Life off the grid is something that a few people have gravitated to over the years; they desire more solitary existences on far-off hilltops or in canyons where few neighbors are nearby. Life on a lonely mountaintop may be beautiful, but it comes with tradeoffs that must be examined and perhaps mitigated. How much water is available on the property? Does a lot of wind blow across the land? Are there clearings for solar panels?
Primarily, the off-the-grid life is one disconnected from public power lines, but most who craft lives in the “outskirts” of our modern conveniences have to build their own water systems, too, perhaps collecting rainwater or drilling wells. Many who chose the off-the-grid lifestyle want to disconnect from the “modern” world’s services and utilities to create their own versions of utopia. It can be a hardscrabble life, but a rewarding one, too.
Building codes and requirements must be followed, regardless of where a hardy soul might want to build a cabin, but because of the ruggedness of the Sierra, power lines may not reach to that beautiful plot with a breathtaking view. The upper reaches of most foothill counties have residents who live apart from the power grid, and are happy to do so.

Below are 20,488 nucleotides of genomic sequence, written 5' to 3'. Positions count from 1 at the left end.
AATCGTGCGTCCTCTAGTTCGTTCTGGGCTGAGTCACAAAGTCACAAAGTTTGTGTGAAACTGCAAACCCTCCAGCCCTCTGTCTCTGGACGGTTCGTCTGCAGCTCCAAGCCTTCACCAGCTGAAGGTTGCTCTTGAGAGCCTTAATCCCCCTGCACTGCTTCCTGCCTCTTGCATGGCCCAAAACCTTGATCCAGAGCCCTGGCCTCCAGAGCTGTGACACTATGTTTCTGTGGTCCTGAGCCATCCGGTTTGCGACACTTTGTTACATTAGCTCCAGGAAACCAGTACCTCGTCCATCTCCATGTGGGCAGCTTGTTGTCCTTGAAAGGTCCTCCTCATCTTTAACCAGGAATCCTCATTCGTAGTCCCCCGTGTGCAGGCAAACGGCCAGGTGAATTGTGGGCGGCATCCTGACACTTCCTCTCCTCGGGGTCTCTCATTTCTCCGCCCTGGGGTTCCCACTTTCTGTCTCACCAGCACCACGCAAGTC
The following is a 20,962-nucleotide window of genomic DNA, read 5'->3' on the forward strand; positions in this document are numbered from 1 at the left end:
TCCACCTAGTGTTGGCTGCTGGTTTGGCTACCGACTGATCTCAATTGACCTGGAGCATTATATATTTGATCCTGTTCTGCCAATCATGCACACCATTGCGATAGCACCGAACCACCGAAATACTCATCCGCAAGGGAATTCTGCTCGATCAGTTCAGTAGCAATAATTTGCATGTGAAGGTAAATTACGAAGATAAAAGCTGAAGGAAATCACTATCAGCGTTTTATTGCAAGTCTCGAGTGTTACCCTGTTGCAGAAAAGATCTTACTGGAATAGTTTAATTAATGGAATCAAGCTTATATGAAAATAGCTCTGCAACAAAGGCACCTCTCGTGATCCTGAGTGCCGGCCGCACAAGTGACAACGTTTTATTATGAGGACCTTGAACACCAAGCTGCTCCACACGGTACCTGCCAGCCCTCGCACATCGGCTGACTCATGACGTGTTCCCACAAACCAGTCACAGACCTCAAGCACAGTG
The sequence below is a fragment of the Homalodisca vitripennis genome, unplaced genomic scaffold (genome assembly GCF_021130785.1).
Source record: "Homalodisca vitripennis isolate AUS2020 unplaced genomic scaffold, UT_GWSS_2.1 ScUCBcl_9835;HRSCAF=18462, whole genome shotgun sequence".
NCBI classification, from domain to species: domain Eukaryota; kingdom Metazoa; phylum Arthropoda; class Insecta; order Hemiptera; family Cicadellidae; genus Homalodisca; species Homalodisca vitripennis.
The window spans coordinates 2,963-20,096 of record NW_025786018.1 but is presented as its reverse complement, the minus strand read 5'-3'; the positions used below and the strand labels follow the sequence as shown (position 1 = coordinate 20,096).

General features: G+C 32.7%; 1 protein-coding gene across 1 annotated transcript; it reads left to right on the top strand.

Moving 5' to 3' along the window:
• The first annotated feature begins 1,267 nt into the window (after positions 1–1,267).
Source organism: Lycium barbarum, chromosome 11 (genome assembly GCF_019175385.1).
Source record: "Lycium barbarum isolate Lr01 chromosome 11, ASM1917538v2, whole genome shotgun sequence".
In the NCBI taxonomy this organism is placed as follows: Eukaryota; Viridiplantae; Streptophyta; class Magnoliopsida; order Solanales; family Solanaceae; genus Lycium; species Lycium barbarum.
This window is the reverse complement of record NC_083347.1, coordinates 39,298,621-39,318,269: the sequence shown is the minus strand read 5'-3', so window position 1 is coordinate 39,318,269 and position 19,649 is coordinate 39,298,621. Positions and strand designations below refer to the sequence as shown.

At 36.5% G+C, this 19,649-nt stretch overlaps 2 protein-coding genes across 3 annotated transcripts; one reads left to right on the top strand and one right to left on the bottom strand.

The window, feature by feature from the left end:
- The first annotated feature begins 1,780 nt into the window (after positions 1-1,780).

Generating electricity is probably the top chore in life off the gird. Photovoltaic solar panels are much less expensive today than they were just 20 years ago, and wind-powered generators frequently add to the charge when the sun’s rays are clouded. Those who live this life often have fewer gadgets plugged into sockets to drain their power reserves, but others add more solar cells to ramp up their generation capacity when more power is needed on the home front.
Some countries don’t allow people to build homes that are not connected to power grids, and in the U.S., regulations vary by city, county and state codes. Those eager to move to remote parcels are encouraged to do their homework before they embark on the purchase of a piece of property. Thankfully, there is a plethora of information available online to steer would-be off-the-grid residents to good ideas and time-tested practices. Those who have already lived off the grid are happy to share their tricks with others interested in this unique lifestyle.
People who want to live off the grid in Tuolumne County generally head to one of three places: Eagle Meadow and Long Valley in the high country; South Fork, a 500-acre forested area downstream from Lyons Reservoir above the Stanislaus River; or Jupiter, a remote area 40 minutes by car beyond Twain Harte. Of course, there are other, smaller outlying spots like Mount Knight, Mount Provo and the Tuolumne River Canyon, to which folks retreat for this particular lifestyle.